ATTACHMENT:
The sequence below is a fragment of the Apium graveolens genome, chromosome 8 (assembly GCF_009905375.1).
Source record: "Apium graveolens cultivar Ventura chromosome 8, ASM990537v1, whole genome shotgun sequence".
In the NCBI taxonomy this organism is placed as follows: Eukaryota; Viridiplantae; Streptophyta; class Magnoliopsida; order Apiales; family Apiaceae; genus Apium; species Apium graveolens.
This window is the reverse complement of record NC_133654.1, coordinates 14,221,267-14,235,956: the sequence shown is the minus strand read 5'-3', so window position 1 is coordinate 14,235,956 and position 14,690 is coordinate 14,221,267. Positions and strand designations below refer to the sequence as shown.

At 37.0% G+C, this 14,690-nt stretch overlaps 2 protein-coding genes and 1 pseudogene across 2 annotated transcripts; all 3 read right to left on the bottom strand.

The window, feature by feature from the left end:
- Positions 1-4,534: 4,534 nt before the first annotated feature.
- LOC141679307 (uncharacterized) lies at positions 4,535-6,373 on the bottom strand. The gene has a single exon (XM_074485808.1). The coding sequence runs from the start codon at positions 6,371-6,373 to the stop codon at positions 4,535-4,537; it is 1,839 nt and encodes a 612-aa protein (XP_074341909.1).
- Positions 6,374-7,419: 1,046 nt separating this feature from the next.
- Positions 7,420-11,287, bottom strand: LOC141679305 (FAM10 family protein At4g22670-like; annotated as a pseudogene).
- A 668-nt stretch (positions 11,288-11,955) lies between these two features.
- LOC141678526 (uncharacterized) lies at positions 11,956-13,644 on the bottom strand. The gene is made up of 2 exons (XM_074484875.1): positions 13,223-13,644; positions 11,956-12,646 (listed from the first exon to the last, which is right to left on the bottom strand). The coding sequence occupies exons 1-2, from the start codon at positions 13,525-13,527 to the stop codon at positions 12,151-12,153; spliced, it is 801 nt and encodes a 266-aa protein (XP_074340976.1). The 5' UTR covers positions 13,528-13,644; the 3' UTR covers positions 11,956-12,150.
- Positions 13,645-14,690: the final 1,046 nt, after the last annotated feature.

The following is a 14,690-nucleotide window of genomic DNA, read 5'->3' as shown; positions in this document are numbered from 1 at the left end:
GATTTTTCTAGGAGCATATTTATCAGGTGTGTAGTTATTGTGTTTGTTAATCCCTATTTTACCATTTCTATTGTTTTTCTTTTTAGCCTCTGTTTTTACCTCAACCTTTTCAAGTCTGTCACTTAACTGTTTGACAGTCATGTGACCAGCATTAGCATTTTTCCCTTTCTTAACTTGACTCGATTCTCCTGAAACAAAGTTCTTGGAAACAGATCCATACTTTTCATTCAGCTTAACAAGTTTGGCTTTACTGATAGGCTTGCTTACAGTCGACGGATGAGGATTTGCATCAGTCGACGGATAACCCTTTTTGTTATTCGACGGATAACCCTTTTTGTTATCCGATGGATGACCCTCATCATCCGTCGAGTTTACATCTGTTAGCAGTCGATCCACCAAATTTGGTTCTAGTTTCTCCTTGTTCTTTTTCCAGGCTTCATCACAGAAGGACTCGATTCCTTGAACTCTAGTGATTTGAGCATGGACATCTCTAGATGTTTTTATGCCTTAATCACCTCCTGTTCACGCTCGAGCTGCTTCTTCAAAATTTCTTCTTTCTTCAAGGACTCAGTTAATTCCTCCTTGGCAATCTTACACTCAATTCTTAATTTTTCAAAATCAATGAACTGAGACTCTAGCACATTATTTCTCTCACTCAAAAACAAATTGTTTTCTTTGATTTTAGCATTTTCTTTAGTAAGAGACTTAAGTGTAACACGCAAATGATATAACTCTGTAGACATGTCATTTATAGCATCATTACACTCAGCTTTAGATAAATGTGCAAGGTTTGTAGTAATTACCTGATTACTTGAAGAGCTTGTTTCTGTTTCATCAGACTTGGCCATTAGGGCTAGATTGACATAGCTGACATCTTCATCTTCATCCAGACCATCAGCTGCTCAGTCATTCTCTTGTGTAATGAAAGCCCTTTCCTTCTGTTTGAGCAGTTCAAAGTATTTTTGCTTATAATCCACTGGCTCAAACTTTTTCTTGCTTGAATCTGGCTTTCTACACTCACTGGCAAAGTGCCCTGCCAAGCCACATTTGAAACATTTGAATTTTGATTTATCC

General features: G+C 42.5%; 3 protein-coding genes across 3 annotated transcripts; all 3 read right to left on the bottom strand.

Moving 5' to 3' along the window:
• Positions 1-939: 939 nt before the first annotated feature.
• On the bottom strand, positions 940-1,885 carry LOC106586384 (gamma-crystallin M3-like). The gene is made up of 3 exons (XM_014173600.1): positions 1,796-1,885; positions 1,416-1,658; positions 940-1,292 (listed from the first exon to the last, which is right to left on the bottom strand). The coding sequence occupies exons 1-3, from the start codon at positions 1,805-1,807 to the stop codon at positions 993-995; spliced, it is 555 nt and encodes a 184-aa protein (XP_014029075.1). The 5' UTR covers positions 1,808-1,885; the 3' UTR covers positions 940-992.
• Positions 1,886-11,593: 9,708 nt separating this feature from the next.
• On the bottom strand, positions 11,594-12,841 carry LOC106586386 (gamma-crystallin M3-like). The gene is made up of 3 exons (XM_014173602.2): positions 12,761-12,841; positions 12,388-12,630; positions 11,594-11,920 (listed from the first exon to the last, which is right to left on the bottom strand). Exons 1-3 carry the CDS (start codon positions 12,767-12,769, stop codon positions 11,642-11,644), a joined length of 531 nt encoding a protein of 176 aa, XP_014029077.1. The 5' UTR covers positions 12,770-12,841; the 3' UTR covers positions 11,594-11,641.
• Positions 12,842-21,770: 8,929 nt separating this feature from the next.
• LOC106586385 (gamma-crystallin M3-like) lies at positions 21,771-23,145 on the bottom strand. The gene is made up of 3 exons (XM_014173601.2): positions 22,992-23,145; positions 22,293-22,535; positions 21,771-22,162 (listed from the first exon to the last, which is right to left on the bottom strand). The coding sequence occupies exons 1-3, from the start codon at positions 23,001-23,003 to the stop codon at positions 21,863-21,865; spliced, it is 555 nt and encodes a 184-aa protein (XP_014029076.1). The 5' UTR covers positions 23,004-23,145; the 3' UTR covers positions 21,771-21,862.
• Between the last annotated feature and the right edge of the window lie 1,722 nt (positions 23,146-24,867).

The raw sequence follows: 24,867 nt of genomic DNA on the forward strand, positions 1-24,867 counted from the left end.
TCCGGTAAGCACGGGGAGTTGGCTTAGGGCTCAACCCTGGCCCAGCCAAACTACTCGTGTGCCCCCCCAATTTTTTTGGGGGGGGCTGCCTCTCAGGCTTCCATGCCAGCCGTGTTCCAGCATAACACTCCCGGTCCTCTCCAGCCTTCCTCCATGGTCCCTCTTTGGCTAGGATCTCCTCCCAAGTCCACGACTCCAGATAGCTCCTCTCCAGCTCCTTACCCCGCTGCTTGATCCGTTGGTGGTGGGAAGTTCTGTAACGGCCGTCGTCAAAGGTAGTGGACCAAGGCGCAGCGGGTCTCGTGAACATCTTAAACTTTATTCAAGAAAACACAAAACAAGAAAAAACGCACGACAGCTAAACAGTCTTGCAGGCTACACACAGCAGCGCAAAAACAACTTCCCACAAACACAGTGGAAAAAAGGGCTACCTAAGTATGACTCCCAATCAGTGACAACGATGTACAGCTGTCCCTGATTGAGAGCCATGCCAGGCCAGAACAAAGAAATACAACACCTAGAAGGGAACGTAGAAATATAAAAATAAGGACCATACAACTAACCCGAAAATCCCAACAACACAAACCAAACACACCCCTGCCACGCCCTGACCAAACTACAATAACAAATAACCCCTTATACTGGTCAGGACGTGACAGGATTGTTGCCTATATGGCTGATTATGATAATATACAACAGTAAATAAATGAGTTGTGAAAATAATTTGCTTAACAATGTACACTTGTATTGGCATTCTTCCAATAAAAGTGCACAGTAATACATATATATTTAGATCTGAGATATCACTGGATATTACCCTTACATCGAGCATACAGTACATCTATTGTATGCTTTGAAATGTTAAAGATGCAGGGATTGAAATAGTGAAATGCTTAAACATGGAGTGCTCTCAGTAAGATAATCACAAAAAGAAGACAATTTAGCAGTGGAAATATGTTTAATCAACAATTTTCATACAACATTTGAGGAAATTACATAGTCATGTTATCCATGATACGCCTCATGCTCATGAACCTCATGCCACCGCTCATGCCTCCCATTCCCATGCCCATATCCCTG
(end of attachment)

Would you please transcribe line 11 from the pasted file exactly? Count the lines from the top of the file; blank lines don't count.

- A 668-nt stretch (positions 11,288-11,955) lies between these two features.